[TIP] LNCS: Accuracy of test cases generated by pythoscope WAS: Test coverage and parsing.

Olemis Lang olemis at gmail.com
Mon Oct 12 09:14:21 PDT 2009

@Ryan : I'm posting your message to the list. Hope you don't mind ...

On Mon, Oct 12, 2009 at 10:32 AM, Ryan Freckleton
<ryan.freckleton at gmail.com> wrote:
> 2009/10/12 Olemis Lang <olemis at gmail.com>:
> <snip>
>> And here is where the meteorite falls ! ( especially because maybe I
>> don't fully understand how things work ;o)
>> `pythoscope` may be considered as an MB test generator that considers
>> as input the (legacy) code itself (... or an equivalent representation
>> like ASTs ;o) and employs that model to generate test cases. If this
>> is correct (CMIIW) then users are facing the situation mentioned
>> above: «tests and the implementation are not sufficiently independent»
>> and «any errors in that model (i.e. legacy code) will generate
>> incorrect implementation code (i.e. they are both the same thing), but
>> the tests will contain the same errors, so no test failures will be
>> found»
>> So ...
>> Q:
>>    - Is it possible that something like that be happening
>>      if using `pythoscope` ?
>>    - If true ... Is there any way (provided by pythoscope or not ;o)
>>      to overcome this ?
> Looking on the wikipedia page for Model-Based-Testing, it looks like
> the test cases are created from a model of the system's desired
> behavior.

Well it *SHOULD* be created from a model of the system's desired
behavior; but sometimes that's not what happens, and at some extent
this is the case ... ;-/

The system's desired behavior may not be the softw real behavior.
Otherwise why are we testing it, anyway ?

> Assuming that your legacy code is perfect (hah!) then
> pythoscope will generate executable tests that match this model.

That's the good one ! You'll receive tests that check that your legacy
code does exactly what the code is executing. I mean the softw does
the following :

  - Builds a model of the computations performed by target softw
  - Infers some rules and conditions that *SHOULD* be met, but
    using the same code
  - Generates test cases to check that the conditions inferred are
    really satisfied.

Isn't it obvious that tests should always pass ? (pls, CMIIW ... this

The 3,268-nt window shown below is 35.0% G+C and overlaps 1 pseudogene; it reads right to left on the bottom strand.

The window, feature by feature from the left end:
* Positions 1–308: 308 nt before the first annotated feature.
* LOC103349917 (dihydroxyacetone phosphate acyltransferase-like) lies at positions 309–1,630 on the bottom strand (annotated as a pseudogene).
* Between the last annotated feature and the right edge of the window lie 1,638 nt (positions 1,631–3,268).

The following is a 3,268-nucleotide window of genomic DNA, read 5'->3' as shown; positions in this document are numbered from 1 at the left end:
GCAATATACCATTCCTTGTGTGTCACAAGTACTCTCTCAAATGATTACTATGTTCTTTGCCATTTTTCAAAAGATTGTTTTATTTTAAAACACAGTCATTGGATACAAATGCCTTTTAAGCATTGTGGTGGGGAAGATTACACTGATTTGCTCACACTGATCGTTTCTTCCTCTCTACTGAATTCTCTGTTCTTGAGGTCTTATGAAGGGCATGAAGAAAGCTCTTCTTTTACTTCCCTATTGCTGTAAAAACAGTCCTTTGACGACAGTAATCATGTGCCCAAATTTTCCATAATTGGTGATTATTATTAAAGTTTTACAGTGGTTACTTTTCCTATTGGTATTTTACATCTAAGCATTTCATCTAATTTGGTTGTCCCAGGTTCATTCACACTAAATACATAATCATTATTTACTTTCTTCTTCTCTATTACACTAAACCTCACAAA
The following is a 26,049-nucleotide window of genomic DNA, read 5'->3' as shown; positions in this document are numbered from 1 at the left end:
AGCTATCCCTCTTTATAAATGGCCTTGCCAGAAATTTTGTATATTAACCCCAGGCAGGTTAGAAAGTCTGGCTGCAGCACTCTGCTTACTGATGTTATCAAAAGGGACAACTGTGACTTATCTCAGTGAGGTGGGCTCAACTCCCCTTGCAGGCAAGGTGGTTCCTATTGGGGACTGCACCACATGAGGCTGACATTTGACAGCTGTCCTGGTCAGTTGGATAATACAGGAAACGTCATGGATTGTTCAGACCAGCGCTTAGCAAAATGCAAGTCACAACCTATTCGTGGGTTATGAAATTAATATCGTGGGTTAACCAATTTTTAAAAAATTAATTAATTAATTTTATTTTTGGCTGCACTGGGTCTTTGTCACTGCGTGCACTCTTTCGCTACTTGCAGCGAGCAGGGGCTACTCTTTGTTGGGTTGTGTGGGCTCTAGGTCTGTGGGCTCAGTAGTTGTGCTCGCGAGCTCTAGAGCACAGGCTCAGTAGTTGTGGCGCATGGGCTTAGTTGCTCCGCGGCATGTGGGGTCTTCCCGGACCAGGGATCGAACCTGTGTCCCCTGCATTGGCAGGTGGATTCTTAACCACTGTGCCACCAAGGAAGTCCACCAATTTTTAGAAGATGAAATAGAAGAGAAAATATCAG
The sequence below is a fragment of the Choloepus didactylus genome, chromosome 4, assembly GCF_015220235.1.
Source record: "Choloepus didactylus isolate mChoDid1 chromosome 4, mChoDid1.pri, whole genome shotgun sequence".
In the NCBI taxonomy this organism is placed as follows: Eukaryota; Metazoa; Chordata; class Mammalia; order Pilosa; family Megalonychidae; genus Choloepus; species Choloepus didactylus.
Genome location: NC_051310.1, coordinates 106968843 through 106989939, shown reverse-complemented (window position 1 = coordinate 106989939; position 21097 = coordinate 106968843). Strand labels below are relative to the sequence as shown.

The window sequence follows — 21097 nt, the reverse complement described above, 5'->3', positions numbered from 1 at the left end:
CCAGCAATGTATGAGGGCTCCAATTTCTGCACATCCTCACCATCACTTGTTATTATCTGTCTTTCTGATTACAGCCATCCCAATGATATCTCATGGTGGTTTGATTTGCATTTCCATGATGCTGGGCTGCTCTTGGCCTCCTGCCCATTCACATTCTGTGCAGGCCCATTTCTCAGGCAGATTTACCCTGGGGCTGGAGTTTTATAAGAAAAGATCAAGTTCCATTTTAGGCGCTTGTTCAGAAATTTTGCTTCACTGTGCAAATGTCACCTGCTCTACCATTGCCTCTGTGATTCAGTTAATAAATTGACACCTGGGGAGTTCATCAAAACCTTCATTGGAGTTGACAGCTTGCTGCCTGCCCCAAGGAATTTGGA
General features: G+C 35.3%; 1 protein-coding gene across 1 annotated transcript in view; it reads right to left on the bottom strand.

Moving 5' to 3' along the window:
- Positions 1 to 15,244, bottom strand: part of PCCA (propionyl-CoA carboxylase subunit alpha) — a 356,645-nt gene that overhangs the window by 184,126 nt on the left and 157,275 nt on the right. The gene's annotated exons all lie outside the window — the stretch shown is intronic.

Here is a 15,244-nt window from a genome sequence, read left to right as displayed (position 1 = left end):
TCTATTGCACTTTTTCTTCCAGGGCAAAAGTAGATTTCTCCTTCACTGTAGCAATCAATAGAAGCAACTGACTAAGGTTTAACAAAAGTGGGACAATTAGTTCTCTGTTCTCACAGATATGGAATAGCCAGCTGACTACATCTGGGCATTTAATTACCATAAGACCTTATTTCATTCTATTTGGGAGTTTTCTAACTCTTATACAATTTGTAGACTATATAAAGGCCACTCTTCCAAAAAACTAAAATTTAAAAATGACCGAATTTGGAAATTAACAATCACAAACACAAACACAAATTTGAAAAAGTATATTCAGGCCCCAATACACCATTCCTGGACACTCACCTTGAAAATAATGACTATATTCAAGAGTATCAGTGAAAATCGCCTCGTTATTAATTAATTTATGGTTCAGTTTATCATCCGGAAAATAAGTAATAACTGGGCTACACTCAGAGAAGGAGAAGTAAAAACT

is just my naive idea ... ) Besides if tests fail then the only thing
yo can ensure is that the test generator has failed or (if newer or
modified versions of legacy are in use ;o) that the new system behaves
somehow different ...

> In either case unit tests are still very valuable as developer tools
> and bug detectors, even if you don't assume that your code is perfect.
> They allow refactoring, and the detection of bugs within single units
> of code.

... just like in this case, but not that the outcomes are more or less accurate

The workflow I envisioned to use `pythoscope` was to follow the
aforementioned steps but, once tests are generated, review all the
test cases in order to confirm that the assertions in there are really
correct. Otherwise, a bug was found and thus the test case has to be
modified somehow in order to meet the reqs.

BTW this is much better than manual TCs

> The remaining question is "how do you verify that your legacy code
> matches your model of desired behavior?" There isn't a way to do this
> automatically :(, you have to determine what's valuable to your
> stakeholders and develop tests that will give you information about
> whether those valuable characteristics are present in the software.

Ahhh ! There we have it .

My conclusions : `pythoscope` is very useful, but better take care of
what you'r doing ;o)

Another Q:
  - At what extent `pythoscope` helps with test coverage ?



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